By Mary Ellen Psaltis
If I gave you a quarter for every dollar you spent on food, would you be interested? My ears certainly perk up at that thought. This translates to approximately $130 to $230 per month per household, according to Gabby Byrne, who heads the Waste Less Food Program for Thurston County Solid Waste. According to Byrne, we throw away 25% of the food we buy. That’s a significant amount of food, especially when many people experience hunger or food scarcity. With the holidays upon us, you might be hoping for a few ideas to reduce waste and fully use what you’ve bought.
First, Byrne recommends that you create a menu plan. “Be sure you plan for leftovers,” she reminds us. The time you invest counting the number of guests and needed servings will benefit you with measurable results. Usually the holidays mean we prepare extra dishes, which means everyone could be perfectly satisfied with a slightly smaller portion of each item on the menu.
Byrne recommends having plenty of clear, easy to label, containers on hand to pack up leftovers. Fill some to send home with guests and put the remaining leftovers in the refrigerator. Extend the storage options by using freezer-friendly packaging.
Of course, someone gets to do all of the food shopping first. I recommend checking off grocery items in the bulk food section of your favorite store. Prices are competitive and you only buy what you need. Bring your own containers to the Olympia Food Co-op, for example, and fill up on dried fruit, nuts, and dried beans for your favorite holiday recipes.
Both of Stormans’ grocery stores, Ralph’s and Bayview Thriftway, have aisles of food, but this time of year they squeeze in many specialty items: cheeses, fudge, wine, local mints and stylish housewares. Both stores carry many locally sourced products.
Another creative way to waste less food is to have tortillas handy. I find that most of us are willing to roll just about anything into a burrito – the last piece of turkey or bit of salad, a tidbit of this or that which might have easily been thrown away. Slather the filling with salsa and presto – an A+ lunch.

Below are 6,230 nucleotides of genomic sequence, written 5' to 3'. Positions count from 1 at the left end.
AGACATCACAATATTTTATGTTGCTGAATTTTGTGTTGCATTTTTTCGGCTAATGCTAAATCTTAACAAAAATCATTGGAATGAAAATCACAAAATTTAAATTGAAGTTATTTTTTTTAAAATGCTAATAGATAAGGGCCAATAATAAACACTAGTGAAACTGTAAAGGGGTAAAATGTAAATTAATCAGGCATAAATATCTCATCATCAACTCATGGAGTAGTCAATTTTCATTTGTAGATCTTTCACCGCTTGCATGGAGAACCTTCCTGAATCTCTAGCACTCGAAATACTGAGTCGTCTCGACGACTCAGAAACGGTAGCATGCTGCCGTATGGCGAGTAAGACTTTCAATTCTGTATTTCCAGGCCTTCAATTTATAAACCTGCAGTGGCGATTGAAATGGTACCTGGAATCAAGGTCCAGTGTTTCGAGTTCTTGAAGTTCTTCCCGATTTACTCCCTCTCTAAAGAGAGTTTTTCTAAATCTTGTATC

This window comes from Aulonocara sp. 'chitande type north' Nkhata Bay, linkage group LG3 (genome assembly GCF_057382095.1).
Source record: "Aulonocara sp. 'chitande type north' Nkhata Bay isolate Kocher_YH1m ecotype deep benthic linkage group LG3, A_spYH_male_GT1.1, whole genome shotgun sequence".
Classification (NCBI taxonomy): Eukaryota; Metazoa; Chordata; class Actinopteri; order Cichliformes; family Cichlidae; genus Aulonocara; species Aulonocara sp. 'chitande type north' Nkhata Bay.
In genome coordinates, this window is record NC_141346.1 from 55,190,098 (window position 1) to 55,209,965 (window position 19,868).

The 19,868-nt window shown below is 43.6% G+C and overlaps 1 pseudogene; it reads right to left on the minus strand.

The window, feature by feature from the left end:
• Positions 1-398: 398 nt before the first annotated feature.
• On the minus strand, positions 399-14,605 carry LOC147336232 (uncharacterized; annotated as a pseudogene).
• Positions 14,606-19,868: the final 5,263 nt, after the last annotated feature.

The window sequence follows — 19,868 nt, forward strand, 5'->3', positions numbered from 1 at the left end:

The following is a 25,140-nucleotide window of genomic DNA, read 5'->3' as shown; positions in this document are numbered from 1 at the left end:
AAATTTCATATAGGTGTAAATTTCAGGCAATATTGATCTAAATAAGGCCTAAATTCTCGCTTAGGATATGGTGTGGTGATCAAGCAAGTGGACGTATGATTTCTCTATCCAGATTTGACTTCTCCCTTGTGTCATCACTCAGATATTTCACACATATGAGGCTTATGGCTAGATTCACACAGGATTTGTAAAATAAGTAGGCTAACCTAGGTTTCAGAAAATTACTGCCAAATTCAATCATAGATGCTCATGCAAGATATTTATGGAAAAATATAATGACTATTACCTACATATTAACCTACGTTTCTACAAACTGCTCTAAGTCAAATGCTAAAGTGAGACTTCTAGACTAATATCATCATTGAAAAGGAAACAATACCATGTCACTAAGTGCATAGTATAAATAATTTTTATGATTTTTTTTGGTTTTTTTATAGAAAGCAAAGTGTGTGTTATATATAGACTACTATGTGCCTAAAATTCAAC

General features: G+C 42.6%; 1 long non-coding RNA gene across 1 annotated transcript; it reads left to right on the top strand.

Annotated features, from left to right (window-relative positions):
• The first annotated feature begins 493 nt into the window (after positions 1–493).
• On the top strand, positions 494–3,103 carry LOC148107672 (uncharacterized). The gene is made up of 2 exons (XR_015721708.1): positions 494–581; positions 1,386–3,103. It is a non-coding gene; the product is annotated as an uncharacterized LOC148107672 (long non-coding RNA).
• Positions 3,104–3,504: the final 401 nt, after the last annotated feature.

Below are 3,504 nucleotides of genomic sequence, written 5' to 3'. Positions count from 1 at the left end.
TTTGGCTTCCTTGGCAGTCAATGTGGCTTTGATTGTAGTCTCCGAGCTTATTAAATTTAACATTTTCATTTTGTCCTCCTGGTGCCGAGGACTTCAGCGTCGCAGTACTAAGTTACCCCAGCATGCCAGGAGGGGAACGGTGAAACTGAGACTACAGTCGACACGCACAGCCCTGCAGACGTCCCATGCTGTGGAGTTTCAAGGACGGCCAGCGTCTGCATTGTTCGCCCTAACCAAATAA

What could be considered an amount “too small to save” can also be tossed into your soup pot, adding flavor, nutrients and lightening your final garbage load.
When it comes to breads, sweets and treats simply imagine what you want, and there’s a baker nearby to fulfill your heart’s desire. Your holiday table will look complete with a pie or cake from Back Door Bakery. Alison Kloft’s Lacey bakery is already accepting pre-orders for holiday delights.
Gotti Sweets imaginative, specialty cakes bring a smile to any face. Pumpkin will be baked into pies, rolls, cookies, bread, cheesecake and even in the famous pie-tots, a pie in a bite. Instead of a single falvored pie, purchase a variety of pie-tots. If you are fond of macarons, the French inspired sandwich cookie, you can go crazy with the abundant colors and matching flavors. Later in the season pick up a sugar cookie tree, which is a frosted, decorated stack of cookies.
Phoebe’s Pastry Café is also gearing up for the season. Owner Phoebe Martinson’s eyes twinkle as she thinks of her holiday offerings: chocolate cake with peppermint mousse, layered pumpkin pecan pie and Yule logs with outrageous edible decorations. Her husband, Dan, has smoked the salmon for her delicious dip. Another option is the crab artichoke dip. There’s even cranberry relish. Pre-order your holiday delights.
For another style of holiday fare, go to Julia’s Bakery and Café on Martin Way in Olympia. Julia de la Cruz has cakes for all occasions. Select a Mexican pan tres leches (three milk cake) or cookies that are less sweet than typical commercial bakeries. Jose Brajas, long time baker at Julia’s, has pumpkin and banana breads ready and there are tamales for sale in three flavors – jalapeno and cheese, chicken and pork. The café also carries a good supply of Mexican spices and dried chilies.
It’s the feasting season with turkeys browning and tables of festively decorated cakes and cookies. Smells like yeasty cinnamon rolls baking tease our saliva glands and wake up memories of seasons past. I like Byrne’s philosophy that “what’s important is that we are together.” Food is essential, but it’s not the whole picture. Honor the time, effort and money spent on all your goodies and make sure they end up in someone’s stomach – or wrapped up the freezer for another splendid meal.
You can download your own booklet of tips and tools to waste less food from Thurston County Solid Waste’s website. Check out their trivia giveaways on their Facebook page. Byrne is also available to give presentations to small groups.
Eat Well – Be Well